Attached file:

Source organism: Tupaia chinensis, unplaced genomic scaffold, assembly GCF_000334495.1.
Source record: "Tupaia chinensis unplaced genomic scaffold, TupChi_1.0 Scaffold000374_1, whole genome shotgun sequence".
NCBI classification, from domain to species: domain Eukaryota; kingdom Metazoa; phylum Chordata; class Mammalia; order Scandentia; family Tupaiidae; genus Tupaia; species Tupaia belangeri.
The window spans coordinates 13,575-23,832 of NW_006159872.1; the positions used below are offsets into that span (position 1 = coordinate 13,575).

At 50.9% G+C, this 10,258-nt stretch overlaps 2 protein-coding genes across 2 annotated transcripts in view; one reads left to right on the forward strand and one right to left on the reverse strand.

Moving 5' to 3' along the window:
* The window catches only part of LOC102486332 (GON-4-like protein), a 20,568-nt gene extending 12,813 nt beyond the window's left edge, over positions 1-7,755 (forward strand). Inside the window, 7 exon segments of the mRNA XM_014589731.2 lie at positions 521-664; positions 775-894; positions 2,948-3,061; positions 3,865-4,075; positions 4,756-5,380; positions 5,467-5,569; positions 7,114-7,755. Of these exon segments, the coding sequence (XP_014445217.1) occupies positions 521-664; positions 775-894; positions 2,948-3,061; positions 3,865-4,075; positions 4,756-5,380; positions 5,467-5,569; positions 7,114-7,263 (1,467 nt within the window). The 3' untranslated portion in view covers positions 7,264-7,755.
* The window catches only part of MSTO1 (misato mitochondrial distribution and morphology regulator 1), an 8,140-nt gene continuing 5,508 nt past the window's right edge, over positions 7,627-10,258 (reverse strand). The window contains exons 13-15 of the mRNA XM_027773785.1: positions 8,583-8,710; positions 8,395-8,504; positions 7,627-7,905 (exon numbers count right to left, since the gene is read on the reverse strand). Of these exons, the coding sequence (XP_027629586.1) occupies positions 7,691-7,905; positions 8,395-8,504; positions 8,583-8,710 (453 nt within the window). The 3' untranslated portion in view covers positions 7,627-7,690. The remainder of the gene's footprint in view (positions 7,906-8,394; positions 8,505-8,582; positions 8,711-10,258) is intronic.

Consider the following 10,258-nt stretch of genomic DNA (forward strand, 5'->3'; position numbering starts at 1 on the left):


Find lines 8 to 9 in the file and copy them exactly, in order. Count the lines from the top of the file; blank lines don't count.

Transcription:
* The window catches only part of MSTO1 (misato mitochondrial distribution and morphology regulator 1), an 8,140-nt gene continuing 5,508 nt past the window's right edge, over positions 7,627-10,258 (reverse strand). The window contains exons 13-15 of the mRNA XM_027773785.1: positions 8,583-8,710; positions 8,395-8,504; positions 7,627-7,905 (exon numbers count right to left, since the gene is read on the reverse strand). Of these exons, the coding sequence (XP_027629586.1) occupies positions 7,691-7,905; positions 8,395-8,504; positions 8,583-8,710 (453 nt within the window). The 3' untranslated portion in view covers positions 7,627-7,690. The remainder of the gene's footprint in view (positions 7,906-8,394; positions 8,505-8,582; positions 8,711-10,258) is intronic.

Consider the following 10,258-nt stretch of genomic DNA (forward strand, 5'->3'; position numbering starts at 1 on the left):